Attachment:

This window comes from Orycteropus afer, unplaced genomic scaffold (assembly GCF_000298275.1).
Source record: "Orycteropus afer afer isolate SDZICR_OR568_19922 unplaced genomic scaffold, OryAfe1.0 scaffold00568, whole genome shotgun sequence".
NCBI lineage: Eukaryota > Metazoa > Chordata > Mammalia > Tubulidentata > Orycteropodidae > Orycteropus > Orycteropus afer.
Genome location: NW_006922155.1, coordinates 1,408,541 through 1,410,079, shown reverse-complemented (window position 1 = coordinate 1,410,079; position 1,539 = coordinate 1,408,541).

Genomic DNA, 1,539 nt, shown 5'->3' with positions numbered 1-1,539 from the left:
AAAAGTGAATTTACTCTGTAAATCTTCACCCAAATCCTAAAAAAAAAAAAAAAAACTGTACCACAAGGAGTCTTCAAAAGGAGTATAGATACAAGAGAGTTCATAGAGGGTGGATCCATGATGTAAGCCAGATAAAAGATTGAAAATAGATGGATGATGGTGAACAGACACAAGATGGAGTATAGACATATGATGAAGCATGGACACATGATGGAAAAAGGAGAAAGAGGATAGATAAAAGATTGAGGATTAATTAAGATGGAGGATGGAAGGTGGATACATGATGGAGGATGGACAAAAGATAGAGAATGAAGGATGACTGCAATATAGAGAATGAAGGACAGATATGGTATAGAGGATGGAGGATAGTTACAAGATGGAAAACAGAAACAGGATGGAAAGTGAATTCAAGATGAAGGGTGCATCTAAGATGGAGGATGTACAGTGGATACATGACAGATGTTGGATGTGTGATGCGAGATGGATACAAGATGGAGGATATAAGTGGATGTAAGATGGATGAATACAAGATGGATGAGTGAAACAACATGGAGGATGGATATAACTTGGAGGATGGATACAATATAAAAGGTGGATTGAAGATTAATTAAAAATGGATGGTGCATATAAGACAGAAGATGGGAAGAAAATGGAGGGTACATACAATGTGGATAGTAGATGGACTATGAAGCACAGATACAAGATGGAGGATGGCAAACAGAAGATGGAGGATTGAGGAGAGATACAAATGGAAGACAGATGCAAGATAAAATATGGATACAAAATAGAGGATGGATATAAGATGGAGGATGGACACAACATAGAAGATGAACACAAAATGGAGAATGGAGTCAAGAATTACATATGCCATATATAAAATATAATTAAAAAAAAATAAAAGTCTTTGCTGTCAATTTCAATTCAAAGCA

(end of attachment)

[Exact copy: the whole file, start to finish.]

This window comes from Orycteropus afer, unplaced genomic scaffold (assembly GCF_000298275.1).
Source record: "Orycteropus afer afer isolate SDZICR_OR568_19922 unplaced genomic scaffold, OryAfe1.0 scaffold00568, whole genome shotgun sequence".
NCBI lineage: Eukaryota > Metazoa > Chordata > Mammalia > Tubulidentata > Orycteropodidae > Orycteropus > Orycteropus afer.
Genome location: NW_006922155.1, coordinates 1,408,541 through 1,410,079, shown reverse-complemented (window position 1 = coordinate 1,410,079; position 1,539 = coordinate 1,408,541).

Genomic DNA, 1,539 nt, shown 5'->3' with positions numbered 1-1,539 from the left:
AAAAGTGAATTTACTCTGTAAATCTTCACCCAAATCCTAAAAAAAAAAAAAAAAACTGTACCACAAGGAGTCTTCAAAAGGAGTATAGATACAAGAGAGTTCATAGAGGGTGGATCCATGATGTAAGCCAGATAAAAGATTGAAAATAGATGGATGATGGTGAACAGACACAAGATGGAGTATAGACATATGATGAAGCATGGACACATGATGGAAAAAGGAGAAAGAGGATAGATAAAAGATTGAGGATTAATTAAGATGGAGGATGGAAGGTGGATACATGATGGAGGATGGACAAAAGATAGAGAATGAAGGATGACTGCAATATAGAGAATGAAGGACAGATATGGTATAGAGGATGGAGGATAGTTACAAGATGGAAAACAGAAACAGGATGGAAAGTGAATTCAAGATGAAGGGTGCATCTAAGATGGAGGATGTACAGTGGATACATGACAGATGTTGGATGTGTGATGCGAGATGGATACAAGATGGAGGATATAAGTGGATGTAAGATGGATGAATACAAGATGGATGAGTGAAACAACATGGAGGATGGATATAACTTGGAGGATGGATACAATATAAAAGGTGGATTGAAGATTAATTAAAAATGGATGGTGCATATAAGACAGAAGATGGGAAGAAAATGGAGGGTACATACAATGTGGATAGTAGATGGACTATGAAGCACAGATACAAGATGGAGGATGGCAAACAGAAGATGGAGGATTGAGGAGAGATACAAATGGAAGACAGATGCAAGATAAAATATGGATACAAAATAGAGGATGGATATAAGATGGAGGATGGACACAACATAGAAGATGAACACAAAATGGAGAATGGAGTCAAGAATTACATATGCCATATATAAAATATAATTAAAAAAAAATAAAAGTCTTTGCTGTCAATTTCAATTCAAAGCA